Anonymous Letter to the Editor of the Washington Chronicle 
Editor of the Chronicle. Washington, June 6. 1863.
In your issue of this morning, you have an article on the ``Chicago Times.'' Being an Illinoisian, I happen to know that much of the article is incorrect. As I remember, upon the repeal of the Missouri Compromise, the democratic newspapers at Chicago went over to the opposition. Thereupon the Times was established by the friends of the administration, Senator Douglas being the most prominent in establishing it. A man by the name of James Sheahan, from this city, was it's first, and only editor, nearly if not quite all the remainder of the Senator's life. On the political separation between Mr. Buchanan and Senator Douglas, the Times adhered to the Senator, and was the ablest paper in his support through his senatorial contest with Mr. Lincoln. Since the last Presidential election certainly, perhaps since Senator Douglas' death, Mr. Sheahan left the Times; and the Times since then, has been identical with the Times before then, in little more than the name.  The writer hereof is not well enough posted to say but that your article in other respects is correct.
 ADf, DLC-RTL. The article headed ``THE CHICAGO TIMES'' appeared in the Daily Chronicle for Saturday, June 6, 1863. Lincoln's anonymous letter, of which the above is obviously a first draft, appeared in the Chronicle on Sunday, June 7, considerably revised, or edited by the Chronicle, as follows:
``A correspondent corrects an error of date in the article in Saturday's CHRONICLE on the Chicago Times, and adds some items of interesting information. He says:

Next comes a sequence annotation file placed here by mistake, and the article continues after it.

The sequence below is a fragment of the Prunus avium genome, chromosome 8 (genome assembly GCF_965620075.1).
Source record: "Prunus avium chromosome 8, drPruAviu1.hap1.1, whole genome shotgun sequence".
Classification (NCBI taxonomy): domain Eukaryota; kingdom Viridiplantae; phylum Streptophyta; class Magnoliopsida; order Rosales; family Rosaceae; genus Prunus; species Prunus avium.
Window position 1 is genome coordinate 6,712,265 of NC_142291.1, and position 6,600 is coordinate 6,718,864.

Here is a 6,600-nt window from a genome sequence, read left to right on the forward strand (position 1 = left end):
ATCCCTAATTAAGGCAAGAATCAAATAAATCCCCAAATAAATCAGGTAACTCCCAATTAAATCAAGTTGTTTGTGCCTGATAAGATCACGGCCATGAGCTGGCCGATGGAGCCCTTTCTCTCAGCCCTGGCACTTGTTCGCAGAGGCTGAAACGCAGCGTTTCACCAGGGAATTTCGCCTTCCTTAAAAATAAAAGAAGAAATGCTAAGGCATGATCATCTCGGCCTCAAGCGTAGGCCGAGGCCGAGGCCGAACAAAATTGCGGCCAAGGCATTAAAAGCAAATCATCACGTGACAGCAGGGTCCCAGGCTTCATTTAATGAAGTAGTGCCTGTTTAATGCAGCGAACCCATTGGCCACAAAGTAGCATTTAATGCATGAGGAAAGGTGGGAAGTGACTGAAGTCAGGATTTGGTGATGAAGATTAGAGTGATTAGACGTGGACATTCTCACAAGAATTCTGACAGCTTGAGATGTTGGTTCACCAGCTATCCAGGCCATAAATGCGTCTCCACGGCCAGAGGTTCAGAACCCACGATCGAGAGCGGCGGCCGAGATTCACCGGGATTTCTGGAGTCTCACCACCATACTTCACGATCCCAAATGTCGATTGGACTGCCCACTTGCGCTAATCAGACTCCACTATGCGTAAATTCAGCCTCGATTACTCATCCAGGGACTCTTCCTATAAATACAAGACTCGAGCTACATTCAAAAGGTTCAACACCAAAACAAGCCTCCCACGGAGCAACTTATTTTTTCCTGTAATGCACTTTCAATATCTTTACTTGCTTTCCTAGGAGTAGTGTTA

`` `Upon the repeal of the Missouri Compromise the democratic newspapers of Chicago went over to the Opposition. Thereupon the Times was established by the friends of the Administration, Senator Douglas being the most prominent in establishing it. Mr. James Sheahan, from this city, was its editor from its first foundation up to the election in 1860. On the political separation between Mr. Buchanan and Senator Douglas, the Times adhered to the Senator, and was the ablest paper in his support through his senatorial contest with Mr. Lincoln. During the last Presidential election Mr. Sheahan left the Times, which had been bought, as you state, by Mr. McCormick; and a man named McComas, a bitter pro-slavery man and a Virginian, became its editor. SheahanPage 252 for awhile edited the Springfield Register, and then went back to Chicago and established the Post, which he still conducts. From the period that the Times passed into its present hands it has borne little resemblance, but in name, to the Times which supported Senator Douglas in his contest with the corrupt and cowardly Administration of Mr. Buchanan. ILLINOISIAN
 Lincoln's recollection does not exactly fit the report in the Springfield Illinois State Register, September 1, 1860, which announced that James W. Sheahan, editor of the ``late Chicago Times'' was visiting Springfield for several months, and that readers of the Register would have ``the assistance of his pen during the present canvass.''